Bob Riley | CEO, Riley Resource Group
The Idea: Our rural and urban fortunes are linked together in a “system” that requires that we depend on each other. We must extend this symbiotic relationship more broadly and deeply throughout Iowa.
Des Moines is a great city because it is connected to every corner of a great state … a state made from innovative and insightful leaders, hardworking people from all over the world, who had the wisdom to put together a series of communities that valued all of the Seven Capitals (Natural, Social, Financial, Cultural, Built, Political, Human) that are necessary for a cohesive and sustainable Iowa.
When one looks at the flow of all these capitals between and among all the cities and counties of Iowa, and from Iowa to the rest of the world, it is apparent we in Iowa are smack-dab in the middle of the Mesopotamia of modern agriculture, and Greater Des Moines is the epicenter, or fulcrum, that helps drive this system into the future.
As we look at the independent and interconnected nature of our 3.1 million inhabitants, on 55,000 square miles, in and around 947 cities and towns, with our 367 school districts, our 99 counties, our 53 watersheds, our 29 private and 13 community colleges, and three regent universities, we see the web of assets, or capitals, mentioned above, and how truly interdependent we all are on each other.
This built capital has served us well. It has enhanced the lives of millions over time, and will continue in the future, as we work together to maintain and enhance.
Over the last 175 years, what has made Des Moines and a few other cities in our state stronger has been the migration of rural populations into urban cities, providing an exceptionally talented workforce, work ethic and educational level, with an innate innovation and curiosity ― great people from a great state making great cities!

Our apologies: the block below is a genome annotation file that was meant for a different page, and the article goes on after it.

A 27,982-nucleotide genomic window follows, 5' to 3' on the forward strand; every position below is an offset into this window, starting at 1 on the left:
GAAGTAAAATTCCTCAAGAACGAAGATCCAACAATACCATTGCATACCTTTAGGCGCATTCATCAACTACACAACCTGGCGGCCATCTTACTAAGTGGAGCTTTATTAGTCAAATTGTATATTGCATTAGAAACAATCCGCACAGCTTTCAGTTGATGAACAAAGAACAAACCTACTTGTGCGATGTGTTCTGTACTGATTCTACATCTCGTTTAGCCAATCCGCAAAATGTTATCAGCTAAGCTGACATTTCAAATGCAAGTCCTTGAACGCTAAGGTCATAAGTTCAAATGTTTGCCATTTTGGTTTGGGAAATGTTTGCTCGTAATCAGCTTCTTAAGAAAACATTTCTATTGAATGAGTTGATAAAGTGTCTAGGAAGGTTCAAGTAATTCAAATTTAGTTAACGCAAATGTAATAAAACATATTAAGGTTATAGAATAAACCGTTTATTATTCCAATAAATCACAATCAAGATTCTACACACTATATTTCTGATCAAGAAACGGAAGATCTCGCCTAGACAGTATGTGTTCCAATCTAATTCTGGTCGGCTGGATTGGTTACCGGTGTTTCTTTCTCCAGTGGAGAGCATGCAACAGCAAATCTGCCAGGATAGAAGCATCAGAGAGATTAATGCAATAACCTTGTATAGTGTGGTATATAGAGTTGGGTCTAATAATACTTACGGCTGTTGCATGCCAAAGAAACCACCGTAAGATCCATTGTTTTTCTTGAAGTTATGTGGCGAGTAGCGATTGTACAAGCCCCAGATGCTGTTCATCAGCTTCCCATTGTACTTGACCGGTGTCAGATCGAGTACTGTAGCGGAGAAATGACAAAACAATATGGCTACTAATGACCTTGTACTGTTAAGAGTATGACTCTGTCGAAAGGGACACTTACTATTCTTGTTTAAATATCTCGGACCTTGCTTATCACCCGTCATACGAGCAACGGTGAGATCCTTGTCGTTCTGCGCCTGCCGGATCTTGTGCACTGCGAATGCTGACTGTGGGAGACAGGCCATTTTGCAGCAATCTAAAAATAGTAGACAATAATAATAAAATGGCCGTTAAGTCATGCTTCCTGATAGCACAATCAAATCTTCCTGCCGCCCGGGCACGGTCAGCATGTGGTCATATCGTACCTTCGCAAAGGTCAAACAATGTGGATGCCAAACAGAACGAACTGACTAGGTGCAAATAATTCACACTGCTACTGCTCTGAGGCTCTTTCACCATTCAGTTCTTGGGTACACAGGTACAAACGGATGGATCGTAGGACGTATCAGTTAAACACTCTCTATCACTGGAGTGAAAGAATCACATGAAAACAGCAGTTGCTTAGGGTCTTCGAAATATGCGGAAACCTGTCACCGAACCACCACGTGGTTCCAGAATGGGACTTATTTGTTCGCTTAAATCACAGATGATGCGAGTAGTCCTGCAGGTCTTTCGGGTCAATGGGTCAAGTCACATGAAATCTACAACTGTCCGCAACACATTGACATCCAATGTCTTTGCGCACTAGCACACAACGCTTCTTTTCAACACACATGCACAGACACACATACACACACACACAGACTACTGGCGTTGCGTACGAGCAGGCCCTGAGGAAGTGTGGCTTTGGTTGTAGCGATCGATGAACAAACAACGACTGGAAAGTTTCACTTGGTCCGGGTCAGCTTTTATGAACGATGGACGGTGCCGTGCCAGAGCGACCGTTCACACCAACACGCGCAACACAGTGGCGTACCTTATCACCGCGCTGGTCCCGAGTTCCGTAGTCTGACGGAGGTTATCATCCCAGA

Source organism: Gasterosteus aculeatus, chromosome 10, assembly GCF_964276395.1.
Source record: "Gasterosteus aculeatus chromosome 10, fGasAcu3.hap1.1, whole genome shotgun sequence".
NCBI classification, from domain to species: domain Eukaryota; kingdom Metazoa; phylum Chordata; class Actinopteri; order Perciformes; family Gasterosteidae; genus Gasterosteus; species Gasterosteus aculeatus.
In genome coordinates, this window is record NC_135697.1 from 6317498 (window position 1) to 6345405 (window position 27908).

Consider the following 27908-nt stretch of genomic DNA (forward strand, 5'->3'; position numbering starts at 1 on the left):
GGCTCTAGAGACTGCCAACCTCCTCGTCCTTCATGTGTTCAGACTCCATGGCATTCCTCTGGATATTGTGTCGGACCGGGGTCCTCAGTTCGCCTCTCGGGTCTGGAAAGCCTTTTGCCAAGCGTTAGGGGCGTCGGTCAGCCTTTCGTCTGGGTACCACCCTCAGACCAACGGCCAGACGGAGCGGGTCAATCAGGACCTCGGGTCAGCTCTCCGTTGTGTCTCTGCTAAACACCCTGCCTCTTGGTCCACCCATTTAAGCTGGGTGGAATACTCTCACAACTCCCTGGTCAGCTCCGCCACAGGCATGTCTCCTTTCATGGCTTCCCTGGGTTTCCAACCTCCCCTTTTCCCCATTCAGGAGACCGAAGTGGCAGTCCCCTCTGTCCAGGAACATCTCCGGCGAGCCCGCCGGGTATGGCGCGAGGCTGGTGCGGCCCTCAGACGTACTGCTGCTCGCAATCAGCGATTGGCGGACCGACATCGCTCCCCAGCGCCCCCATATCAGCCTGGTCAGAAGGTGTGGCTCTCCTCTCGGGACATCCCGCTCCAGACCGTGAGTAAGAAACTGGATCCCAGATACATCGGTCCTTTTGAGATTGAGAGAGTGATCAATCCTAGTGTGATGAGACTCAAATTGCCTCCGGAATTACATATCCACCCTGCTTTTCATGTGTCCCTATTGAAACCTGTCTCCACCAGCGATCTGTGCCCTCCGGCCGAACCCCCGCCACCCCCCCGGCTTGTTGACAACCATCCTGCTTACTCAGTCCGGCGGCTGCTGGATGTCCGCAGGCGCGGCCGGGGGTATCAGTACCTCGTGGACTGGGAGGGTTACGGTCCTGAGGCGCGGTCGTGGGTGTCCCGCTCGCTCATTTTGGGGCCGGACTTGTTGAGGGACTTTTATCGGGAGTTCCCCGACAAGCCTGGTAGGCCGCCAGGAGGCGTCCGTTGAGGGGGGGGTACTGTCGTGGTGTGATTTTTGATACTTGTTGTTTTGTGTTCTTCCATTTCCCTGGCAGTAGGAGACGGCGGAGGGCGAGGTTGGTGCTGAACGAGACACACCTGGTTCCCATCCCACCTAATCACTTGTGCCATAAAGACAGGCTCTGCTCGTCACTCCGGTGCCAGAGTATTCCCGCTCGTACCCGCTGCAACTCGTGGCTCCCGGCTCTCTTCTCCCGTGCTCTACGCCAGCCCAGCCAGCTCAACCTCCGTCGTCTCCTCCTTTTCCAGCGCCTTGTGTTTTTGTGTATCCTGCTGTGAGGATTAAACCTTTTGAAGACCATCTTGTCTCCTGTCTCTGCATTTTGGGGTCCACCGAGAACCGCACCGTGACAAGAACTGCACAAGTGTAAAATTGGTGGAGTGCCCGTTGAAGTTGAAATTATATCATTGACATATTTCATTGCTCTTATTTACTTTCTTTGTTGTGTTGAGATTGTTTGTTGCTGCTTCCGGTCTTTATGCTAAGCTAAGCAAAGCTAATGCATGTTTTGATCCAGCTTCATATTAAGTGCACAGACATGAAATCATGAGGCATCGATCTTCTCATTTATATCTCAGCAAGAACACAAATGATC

We must, in this 21st century, extend this symbiotic relationship more broadly and deeply throughout Iowa. Because we are all better when each of us is better. Because when the least of us are stronger, we are all stronger. And when we build on rural and urban strengths, we multiply our results. We must keep together in our rural and urban pursuits of these capitals ― because we can all win if we are united in pursuit of a greater good.
Take our Natural capital ― if we can keep the soil where it is, and build back what we have lost over the last 150 years, using regenerative agriculture, the state will be better, and both our rural and urban residents will benefit. As we build back our soil, and protect it with practices such as cover crops, the flow of water across our landscape will slow, nutrients will stay in place. Our water quality will benefit. Floods in our cities will be less severe. Our landscape will be resilient and attractive for even more in-migration, providing Human capital to our rural and urban institutions. Iowa will be better.
As we continue to see that our rural and urban fortunes are linked together in a “system” that requires that we depend on each other, where we are truly “better together,” each of our capitals will be enhanced.
Our economies depend on each other, and can grow as we work together. Our populations, our cultures, our politics, all depend on all of us working together for common greater good. As we build “Our Iowa ― the 21st Century Rural and Urban Economy,” we will be the example for the rest of the nation, the rest of the world. >